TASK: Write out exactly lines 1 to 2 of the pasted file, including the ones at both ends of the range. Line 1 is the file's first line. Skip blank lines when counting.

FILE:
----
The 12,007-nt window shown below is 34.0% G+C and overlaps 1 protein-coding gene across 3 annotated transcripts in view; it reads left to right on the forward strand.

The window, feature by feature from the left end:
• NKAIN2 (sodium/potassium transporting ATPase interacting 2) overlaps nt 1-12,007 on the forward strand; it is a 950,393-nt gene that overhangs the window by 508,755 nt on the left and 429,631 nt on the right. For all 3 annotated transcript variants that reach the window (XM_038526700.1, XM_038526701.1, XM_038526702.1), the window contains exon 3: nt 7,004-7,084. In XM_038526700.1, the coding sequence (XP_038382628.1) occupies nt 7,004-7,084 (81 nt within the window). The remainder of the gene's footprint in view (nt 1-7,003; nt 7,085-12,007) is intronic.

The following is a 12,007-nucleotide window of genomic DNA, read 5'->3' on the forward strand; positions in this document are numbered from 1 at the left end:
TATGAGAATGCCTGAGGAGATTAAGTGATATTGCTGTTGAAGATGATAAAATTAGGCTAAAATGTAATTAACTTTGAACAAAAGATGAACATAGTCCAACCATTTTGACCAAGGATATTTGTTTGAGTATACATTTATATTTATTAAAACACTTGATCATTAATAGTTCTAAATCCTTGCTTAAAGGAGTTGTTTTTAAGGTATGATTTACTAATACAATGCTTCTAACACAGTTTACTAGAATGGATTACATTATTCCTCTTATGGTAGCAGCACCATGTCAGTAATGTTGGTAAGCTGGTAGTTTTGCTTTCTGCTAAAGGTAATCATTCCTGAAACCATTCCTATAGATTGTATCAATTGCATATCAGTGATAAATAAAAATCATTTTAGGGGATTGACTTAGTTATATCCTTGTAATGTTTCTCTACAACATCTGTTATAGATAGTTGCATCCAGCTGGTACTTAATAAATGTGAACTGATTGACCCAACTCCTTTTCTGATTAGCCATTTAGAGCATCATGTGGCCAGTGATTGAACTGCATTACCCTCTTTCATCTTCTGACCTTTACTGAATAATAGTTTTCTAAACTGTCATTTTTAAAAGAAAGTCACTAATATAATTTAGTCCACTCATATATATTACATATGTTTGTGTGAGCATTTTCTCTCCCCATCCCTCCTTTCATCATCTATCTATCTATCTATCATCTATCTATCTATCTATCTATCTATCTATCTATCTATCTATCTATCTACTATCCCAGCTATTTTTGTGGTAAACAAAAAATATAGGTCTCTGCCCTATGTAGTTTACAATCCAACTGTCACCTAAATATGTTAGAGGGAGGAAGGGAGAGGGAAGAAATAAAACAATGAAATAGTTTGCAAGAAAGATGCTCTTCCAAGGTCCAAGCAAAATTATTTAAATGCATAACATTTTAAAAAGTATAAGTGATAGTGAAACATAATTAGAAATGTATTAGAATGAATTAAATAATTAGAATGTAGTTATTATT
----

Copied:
The 12,007-nt window shown below is 34.0% G+C and overlaps 1 protein-coding gene across 3 annotated transcripts in view; it reads left to right on the forward strand.

The window, feature by feature from the left end: